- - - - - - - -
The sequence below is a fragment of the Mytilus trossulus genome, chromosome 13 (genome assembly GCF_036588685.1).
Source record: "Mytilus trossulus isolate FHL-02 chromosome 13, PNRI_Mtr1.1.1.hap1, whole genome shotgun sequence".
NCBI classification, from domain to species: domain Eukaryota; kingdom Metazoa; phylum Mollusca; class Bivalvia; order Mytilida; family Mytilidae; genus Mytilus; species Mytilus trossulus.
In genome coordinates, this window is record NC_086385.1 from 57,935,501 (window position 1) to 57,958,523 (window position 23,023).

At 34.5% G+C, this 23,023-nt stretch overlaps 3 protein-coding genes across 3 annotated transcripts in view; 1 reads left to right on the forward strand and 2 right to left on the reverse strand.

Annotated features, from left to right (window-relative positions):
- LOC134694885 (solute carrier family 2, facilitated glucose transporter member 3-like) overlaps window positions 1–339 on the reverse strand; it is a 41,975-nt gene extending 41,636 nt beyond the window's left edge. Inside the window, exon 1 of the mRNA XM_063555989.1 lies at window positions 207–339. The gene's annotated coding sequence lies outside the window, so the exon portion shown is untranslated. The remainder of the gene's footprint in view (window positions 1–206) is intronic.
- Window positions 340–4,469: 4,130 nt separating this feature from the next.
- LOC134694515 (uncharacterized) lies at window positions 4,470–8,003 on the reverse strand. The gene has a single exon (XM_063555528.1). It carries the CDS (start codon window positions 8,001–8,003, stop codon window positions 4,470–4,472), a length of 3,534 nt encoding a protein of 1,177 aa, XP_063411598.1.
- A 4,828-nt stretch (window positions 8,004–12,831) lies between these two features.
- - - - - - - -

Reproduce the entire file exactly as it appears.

The sequence below is a fragment of the Mytilus trossulus genome, chromosome 13 (genome assembly GCF_036588685.1).
Source record: "Mytilus trossulus isolate FHL-02 chromosome 13, PNRI_Mtr1.1.1.hap1, whole genome shotgun sequence".
NCBI classification, from domain to species: domain Eukaryota; kingdom Metazoa; phylum Mollusca; class Bivalvia; order Mytilida; family Mytilidae; genus Mytilus; species Mytilus trossulus.
In genome coordinates, this window is record NC_086385.1 from 57,935,501 (window position 1) to 57,958,523 (window position 23,023).

At 34.5% G+C, this 23,023-nt stretch overlaps 3 protein-coding genes across 3 annotated transcripts in view; 1 reads left to right on the forward strand and 2 right to left on the reverse strand.

Annotated features, from left to right (window-relative positions):
- LOC134694885 (solute carrier family 2, facilitated glucose transporter member 3-like) overlaps window positions 1–339 on the reverse strand; it is a 41,975-nt gene extending 41,636 nt beyond the window's left edge. Inside the window, exon 1 of the mRNA XM_063555989.1 lies at window positions 207–339. The gene's annotated coding sequence lies outside the window, so the exon portion shown is untranslated. The remainder of the gene's footprint in view (window positions 1–206) is intronic.
- Window positions 340–4,469: 4,130 nt separating this feature from the next.
- LOC134694515 (uncharacterized) lies at window positions 4,470–8,003 on the reverse strand. The gene has a single exon (XM_063555528.1). It carries the CDS (start codon window positions 8,001–8,003, stop codon window positions 4,470–4,472), a length of 3,534 nt encoding a protein of 1,177 aa, XP_063411598.1.
- A 4,828-nt stretch (window positions 8,004–12,831) lies between these two features.